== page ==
President Donald Trump has decided to cease cooperating with what he sees, not incorrectly, as a Beltway conspiracy that is out to destroy him.
"We're fighting all the subpoenas," Trump said Wednesday. "These aren't, like, impartial people. The Democrats are out to win in 2020."
Thus the Treasury Department just breezed by a deadline from the House Ways and Means Committee to deliver Trump's tax returns.
Thus the White House will invoke executive privilege to deny the House Judiciary Committee access to ex-White House counsel Don McGahn, who spent 30 hours being interrogated by Robert Mueller's team.
Thus the Justice Department is withholding from the Oversight Committee subpoenaed documents dealing with the decision to include a question on the 2020 Census about citizenship status.
Across the capital, the barricades are going up figuratively as they did physically in the 1960s and '70s. Once more, it's us against them.
Cognizant of the new reality, Trump seems to be saying:
These House investigations constitute a massive political assault, in collusion with a hostile media, to destroy my presidency.
We do not intend to cooperate in our own destruction. We are not going to play our assigned role in this scripted farce. We will resist their subpoenas all the way to November 2020. Let the people then decide the fate and future of the Trump presidency -- and that of Nancy Pelosi's House.
In response to Trump's resort to massive resistance, Rep. Gerald Connolly said: "A respect for the limits of your branch of government, a respect for the role of other branches of government, is sort of the oil that makes the machinery work. ... Absent that this breaks down. And I think we're definitely seeing that."
Connolly is not wrong. But the requisite mutual respect between the Democratic House and the Republican White House simply does not exist. It broke down a long time ago.
The campaign of 2020 is on. And the stakes are huge. Not only are the first and second branches of government in play, so, too, is the third, the Supreme Court. Many Democrats, refusing to accept the success of the 50-year conservative long march to capture the court, are determined to pack an expanded court with liberal justices to overturn the conservatives' victory.
With Republicans having won two presidential elections in 20 years, with fewer popular votes, Democrats are also resolved to rewrite the Constitution and abolish the Electoral College.
Not only ex-convicts but felons in prison must now be allowed to vote, says Bernie Sanders, even if that means the Boston Marathon bomber.
Under the Sanders reform, if someone murders you, he is still entitled to an absentee ballot. The right to vote is apparently more sacred than the right to life. Truly, this is the divination of democracy.
Trump's defiance of House subpoenas will fire up his base, which sees the world as he does and has never cottoned to what President Gerald Ford cherished as "the politics of compromise and consensus."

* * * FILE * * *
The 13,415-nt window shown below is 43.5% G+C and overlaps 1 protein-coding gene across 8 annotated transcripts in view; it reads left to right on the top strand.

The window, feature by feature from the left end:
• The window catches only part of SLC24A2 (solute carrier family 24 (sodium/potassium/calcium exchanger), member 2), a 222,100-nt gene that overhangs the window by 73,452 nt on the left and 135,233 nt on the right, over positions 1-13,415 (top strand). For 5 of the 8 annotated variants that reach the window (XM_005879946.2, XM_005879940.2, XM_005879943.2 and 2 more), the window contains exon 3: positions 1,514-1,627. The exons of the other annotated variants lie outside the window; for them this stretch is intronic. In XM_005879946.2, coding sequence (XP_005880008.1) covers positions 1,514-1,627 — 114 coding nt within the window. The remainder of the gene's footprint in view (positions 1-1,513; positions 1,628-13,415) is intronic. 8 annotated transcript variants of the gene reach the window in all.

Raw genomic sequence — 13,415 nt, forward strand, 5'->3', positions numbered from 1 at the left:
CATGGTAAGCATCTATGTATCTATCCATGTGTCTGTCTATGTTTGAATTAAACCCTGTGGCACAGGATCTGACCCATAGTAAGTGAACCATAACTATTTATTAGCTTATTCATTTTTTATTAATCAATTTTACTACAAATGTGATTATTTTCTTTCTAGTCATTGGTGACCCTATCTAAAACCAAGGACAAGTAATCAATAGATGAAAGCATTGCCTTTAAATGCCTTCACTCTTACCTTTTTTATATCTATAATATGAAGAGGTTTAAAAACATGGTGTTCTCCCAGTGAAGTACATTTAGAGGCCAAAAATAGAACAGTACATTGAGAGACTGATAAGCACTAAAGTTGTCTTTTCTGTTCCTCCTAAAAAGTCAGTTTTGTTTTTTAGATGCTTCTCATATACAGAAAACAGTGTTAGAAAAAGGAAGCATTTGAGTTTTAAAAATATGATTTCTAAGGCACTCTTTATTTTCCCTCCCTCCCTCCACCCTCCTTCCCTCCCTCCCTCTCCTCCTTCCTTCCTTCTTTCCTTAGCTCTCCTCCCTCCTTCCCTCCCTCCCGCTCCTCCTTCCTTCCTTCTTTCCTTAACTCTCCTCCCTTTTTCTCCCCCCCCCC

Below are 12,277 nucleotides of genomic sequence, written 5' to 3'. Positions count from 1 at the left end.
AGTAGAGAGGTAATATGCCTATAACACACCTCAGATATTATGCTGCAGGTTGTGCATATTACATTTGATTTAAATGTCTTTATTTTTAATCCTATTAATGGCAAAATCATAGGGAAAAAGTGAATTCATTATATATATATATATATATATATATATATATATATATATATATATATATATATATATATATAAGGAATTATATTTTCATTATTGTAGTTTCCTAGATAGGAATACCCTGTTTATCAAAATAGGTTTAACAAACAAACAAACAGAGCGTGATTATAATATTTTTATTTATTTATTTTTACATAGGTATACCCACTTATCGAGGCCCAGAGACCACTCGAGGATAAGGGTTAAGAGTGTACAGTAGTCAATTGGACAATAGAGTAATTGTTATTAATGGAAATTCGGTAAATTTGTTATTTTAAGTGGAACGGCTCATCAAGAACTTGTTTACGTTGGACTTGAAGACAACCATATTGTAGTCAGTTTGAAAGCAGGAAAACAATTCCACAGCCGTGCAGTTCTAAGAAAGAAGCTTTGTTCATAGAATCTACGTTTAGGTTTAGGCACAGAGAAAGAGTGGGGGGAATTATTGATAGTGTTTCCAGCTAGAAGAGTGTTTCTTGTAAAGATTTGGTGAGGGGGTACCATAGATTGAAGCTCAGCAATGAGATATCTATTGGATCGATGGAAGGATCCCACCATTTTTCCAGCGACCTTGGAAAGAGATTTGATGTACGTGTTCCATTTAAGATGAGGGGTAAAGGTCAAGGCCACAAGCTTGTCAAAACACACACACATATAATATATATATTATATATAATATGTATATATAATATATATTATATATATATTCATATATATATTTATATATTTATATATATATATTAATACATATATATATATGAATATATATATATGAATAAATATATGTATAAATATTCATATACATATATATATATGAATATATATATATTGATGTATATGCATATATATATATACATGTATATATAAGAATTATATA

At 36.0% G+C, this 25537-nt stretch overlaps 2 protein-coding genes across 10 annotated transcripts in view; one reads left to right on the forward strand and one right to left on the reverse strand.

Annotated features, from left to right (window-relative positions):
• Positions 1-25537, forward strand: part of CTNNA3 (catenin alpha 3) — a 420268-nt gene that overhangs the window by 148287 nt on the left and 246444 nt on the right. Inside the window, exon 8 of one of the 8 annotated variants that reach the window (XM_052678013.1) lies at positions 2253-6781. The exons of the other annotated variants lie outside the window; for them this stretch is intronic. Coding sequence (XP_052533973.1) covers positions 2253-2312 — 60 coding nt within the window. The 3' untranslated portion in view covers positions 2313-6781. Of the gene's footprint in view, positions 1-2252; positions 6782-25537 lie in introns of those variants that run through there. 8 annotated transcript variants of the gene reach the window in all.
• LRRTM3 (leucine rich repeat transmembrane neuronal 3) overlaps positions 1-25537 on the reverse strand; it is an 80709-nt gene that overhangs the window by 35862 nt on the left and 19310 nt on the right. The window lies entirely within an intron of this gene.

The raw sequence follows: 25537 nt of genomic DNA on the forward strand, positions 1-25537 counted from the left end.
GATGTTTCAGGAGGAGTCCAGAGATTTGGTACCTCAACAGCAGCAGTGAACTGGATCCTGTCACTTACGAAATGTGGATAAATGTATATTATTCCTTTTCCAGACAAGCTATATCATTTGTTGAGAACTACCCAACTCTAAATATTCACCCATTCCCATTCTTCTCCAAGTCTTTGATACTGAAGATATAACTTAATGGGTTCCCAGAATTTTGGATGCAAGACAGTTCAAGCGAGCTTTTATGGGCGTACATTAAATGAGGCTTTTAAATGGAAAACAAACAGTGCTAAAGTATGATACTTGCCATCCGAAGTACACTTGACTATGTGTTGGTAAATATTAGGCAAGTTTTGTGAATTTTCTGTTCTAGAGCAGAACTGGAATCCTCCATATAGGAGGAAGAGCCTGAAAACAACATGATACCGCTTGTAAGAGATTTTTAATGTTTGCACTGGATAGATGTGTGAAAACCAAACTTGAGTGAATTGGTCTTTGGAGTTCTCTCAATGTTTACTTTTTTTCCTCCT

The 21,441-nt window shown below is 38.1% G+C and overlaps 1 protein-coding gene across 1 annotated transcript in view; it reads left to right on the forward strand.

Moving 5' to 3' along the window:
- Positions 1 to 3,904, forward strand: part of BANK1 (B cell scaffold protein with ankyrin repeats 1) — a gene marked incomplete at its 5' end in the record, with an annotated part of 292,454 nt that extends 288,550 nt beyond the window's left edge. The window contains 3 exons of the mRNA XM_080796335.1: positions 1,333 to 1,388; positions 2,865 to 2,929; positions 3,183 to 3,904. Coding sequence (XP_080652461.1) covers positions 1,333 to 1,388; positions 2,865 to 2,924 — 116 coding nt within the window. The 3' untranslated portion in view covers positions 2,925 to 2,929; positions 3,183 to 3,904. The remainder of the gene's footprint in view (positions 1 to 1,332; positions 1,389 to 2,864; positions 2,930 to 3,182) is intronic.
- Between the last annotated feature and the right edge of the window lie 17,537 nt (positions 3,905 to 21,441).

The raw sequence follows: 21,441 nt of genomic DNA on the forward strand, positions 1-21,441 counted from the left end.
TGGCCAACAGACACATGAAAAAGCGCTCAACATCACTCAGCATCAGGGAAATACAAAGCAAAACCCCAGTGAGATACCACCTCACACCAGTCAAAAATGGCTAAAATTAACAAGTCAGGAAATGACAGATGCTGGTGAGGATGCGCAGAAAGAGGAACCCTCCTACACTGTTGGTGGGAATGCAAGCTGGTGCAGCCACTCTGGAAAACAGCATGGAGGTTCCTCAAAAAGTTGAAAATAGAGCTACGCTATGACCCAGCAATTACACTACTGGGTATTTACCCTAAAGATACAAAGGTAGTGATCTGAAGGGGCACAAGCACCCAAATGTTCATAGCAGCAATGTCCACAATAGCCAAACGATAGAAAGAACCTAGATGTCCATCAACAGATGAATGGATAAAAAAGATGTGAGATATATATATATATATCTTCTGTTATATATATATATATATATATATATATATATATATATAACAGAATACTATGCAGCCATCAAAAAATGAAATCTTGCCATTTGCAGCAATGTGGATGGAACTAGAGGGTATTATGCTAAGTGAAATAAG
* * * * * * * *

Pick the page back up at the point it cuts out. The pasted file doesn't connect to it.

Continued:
Whatever may be said about the "deplorables," they are not obtuse. They do not believe that people who call them racists, sexists, nativists and bigots are friends and merely colleagues of another party or persuasion.
Trump's defiance of subpoenas, however, will force the more moderate Democrats to join the militants in calling for hearings on impeachment in the House Judiciary Committee, which is where we are headed.
The media are already salivating over the possible removal of a president they have come to loathe more than their great nemeses of the 20th century -- Joe McCarthy and Richard Nixon.
And the media will reward those who echo the call for impeachment.
This week, two more Democrats running for president, including Sen. Kamala Harris, came aboard. Soon, the House will capitulate to the clamor and the stampede will be on.
The problem for Democrats?
Attempting to overturn the election of 2016 and remove a president who has the passionate support of a third of the nation will sunder the Democratic Party base as surely as it will unite the Republicans.
Should impeachment succeed, a wound would be inflicted on the American body politic that would take years to heal.
In the longer run, however, the question being raised today goes to the long-term health of the republic itself.
America surely does not lack for diversity. Its diversity -- racial, religious, cultural, ethnic, ideological, political -- is visible and ever-growing. What is missing is the concomitant of unity.
Moreover, it is the more racially, culturally, religiously, ethnically, and ideologically diverse of the parties, the Democrats, that seems the more splintered than a Republican Party that is supposed to be afflicted with the incurable and fatal disease of Trumpism.
The questions raised by the present state of our politics, which might fairly be described as an American civil war without arms, are these: How does a nation so divided stand united in the world?
And if it cannot stand united in the world, how long does it remain a great nation?
Patrick J. Buchanan is the author of "Nixon's White House Wars: The Battles That Made and Broke a President and Divided America Forever."